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Title: Evaluation of three polygenic risk score models for the prediction of breast cancer risk in Singapore Chinese
Authors: Chan, C.H.T
Munusamy, P
Loke, S.Y
Koh, G.L
Yang, A.Z.Y
Law, H.Y 
Yoon, C.S
Wong, C.Y 
Yong, W.S 
Wong, N.S
Ng, R.C.H 
Ong, K.W 
Madhukumar, P 
Oey, C.L
Ho, G.H
Tan, P.H 
Tan, M.H
Ang, P
Yap, Y.S
Lee, A.S.G 
Keywords: adult
breast cancer
cancer risk
case study
cohort analysis
controlled study
disease association
genome-wide association study
major clinical study
middle aged
polygenic risk score
population risk
risk factor
scoring system
single nucleotide polymorphism
Issue Date: 2018
Publisher: Impact Journals LLC
Citation: Chan, C.H.T, Munusamy, P, Loke, S.Y, Koh, G.L, Yang, A.Z.Y, Law, H.Y, Yoon, C.S, Wong, C.Y, Yong, W.S, Wong, N.S, Ng, R.C.H, Ong, K.W, Madhukumar, P, Oey, C.L, Ho, G.H, Tan, P.H, Tan, M.H, Ang, P, Yap, Y.S, Lee, A.S.G (2018). Evaluation of three polygenic risk score models for the prediction of breast cancer risk in Singapore Chinese. Oncotarget 9 (16) : 12796-12804. ScholarBank@NUS Repository.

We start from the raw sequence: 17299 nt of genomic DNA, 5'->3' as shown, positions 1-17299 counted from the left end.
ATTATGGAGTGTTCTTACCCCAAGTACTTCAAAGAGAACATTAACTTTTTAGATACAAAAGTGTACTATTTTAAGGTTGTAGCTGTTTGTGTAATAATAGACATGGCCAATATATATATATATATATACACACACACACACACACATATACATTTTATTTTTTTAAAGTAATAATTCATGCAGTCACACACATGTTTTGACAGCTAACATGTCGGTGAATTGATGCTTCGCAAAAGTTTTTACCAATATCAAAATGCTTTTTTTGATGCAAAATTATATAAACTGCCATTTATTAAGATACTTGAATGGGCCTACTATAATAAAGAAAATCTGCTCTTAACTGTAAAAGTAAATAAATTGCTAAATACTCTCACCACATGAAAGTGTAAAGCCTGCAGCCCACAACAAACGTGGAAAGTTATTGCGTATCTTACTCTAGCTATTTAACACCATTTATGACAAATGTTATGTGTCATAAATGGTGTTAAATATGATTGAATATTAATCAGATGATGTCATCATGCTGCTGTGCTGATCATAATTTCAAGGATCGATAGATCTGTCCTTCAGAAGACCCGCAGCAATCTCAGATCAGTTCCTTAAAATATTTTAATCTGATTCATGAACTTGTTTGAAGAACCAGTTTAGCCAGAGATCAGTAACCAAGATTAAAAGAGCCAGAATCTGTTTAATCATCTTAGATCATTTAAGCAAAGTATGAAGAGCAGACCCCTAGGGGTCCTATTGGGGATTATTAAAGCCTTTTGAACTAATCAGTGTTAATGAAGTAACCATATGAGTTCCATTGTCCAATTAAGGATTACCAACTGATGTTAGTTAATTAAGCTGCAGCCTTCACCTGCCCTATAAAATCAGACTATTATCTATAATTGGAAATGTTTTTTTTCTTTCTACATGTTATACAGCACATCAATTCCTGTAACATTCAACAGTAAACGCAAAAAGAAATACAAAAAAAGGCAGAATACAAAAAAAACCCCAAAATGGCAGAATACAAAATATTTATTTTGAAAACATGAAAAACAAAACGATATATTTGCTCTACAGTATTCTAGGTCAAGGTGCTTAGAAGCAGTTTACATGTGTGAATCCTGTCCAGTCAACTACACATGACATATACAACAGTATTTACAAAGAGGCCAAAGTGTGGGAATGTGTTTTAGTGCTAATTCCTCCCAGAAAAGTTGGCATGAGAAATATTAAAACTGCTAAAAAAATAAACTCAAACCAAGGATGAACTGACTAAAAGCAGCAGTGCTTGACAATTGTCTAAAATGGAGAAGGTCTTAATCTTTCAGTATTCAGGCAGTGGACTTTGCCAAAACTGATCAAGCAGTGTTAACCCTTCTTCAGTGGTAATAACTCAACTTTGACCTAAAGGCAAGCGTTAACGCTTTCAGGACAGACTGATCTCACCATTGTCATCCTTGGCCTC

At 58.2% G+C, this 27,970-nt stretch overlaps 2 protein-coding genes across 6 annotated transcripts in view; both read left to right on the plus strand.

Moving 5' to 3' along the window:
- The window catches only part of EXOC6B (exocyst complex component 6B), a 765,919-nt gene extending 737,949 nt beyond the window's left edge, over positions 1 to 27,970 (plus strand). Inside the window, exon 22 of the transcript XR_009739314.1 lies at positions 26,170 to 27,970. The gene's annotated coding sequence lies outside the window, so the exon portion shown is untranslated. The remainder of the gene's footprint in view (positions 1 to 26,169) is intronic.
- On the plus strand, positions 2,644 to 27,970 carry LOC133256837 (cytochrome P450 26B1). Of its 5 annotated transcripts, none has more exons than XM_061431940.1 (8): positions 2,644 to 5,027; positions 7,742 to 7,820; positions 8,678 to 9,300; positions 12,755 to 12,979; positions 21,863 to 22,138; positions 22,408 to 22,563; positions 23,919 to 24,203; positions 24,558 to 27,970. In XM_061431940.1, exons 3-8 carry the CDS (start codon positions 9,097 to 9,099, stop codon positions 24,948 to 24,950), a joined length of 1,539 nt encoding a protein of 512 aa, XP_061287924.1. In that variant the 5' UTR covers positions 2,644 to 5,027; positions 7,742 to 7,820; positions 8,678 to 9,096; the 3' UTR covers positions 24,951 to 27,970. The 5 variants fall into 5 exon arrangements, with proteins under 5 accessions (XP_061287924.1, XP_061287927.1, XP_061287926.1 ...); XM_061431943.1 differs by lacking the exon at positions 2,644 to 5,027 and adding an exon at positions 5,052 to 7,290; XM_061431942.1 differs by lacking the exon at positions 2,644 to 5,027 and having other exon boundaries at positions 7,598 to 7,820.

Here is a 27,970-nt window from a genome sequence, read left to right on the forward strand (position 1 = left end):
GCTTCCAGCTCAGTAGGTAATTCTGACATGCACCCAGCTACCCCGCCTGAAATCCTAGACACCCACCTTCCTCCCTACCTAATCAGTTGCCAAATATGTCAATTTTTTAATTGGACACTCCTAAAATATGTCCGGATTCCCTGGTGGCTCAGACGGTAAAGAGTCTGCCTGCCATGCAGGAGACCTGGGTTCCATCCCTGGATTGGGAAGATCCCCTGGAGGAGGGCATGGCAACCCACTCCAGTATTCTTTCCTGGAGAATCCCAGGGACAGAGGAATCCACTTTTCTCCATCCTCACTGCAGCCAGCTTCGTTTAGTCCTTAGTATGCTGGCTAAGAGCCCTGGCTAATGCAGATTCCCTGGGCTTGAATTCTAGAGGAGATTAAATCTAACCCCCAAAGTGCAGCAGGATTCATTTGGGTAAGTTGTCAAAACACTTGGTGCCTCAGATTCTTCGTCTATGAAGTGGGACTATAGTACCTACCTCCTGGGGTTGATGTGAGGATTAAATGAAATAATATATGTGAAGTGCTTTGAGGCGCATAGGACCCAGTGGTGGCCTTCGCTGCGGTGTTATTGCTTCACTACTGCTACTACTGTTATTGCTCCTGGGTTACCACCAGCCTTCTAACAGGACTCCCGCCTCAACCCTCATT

Abstract: Genome-wide association studies (GWAS) have proven highly successful in identifying single nucleotide polymorphisms (SNPs) associated with breast cancer (BC) risk. The majority of these studies are on European populations, with limited SNP association data in other populations. We genotyped 51 GWAS-identified SNPs in two independent cohorts of Singaporean Chinese. Cohort 1 comprised 1294 BC cases and 885 controls and was used to determine odds ratios (ORs); Cohort 2 had 301 BC cases and 243 controls for deriving polygenic risk scores (PRS). After ageadjustment, 11 SNPs were found to be significantly associated with BC risk. Five SNPs were present in < 1% of Cohort 1 and were excluded from further PRS analysis. To assess the cumulative effect of the remaining 46 SNPs on BC risk, we generated three PRS models: Model-1 included 46 SNPs; Model-2 included 11 statistically significant SNPs; and Model-3 included the SNPs in Model-2 but excluded SNPs that were in strong linkage disequilibrium with the others. Across Models-1, -2 and -3, women in the highest PRS quartile had the greatest ORs of 1.894 (95% CI = 1.157-3.100), 2.013 (95% CI = 1.227-3.302) and 1.751 (95% CI = 1.073-2.856) respectively, suggesting a direct correlation between PRS and BC risk. Given the potential of PRS in BC risk stratification, our findings suggest the need to tailor the selection of SNPs to be included in an ethnic-specific PRS model. © Chan et al.
Source Title: Oncotarget
ISSN: 1949-2553
DOI: 10.18632/oncotarget.24374
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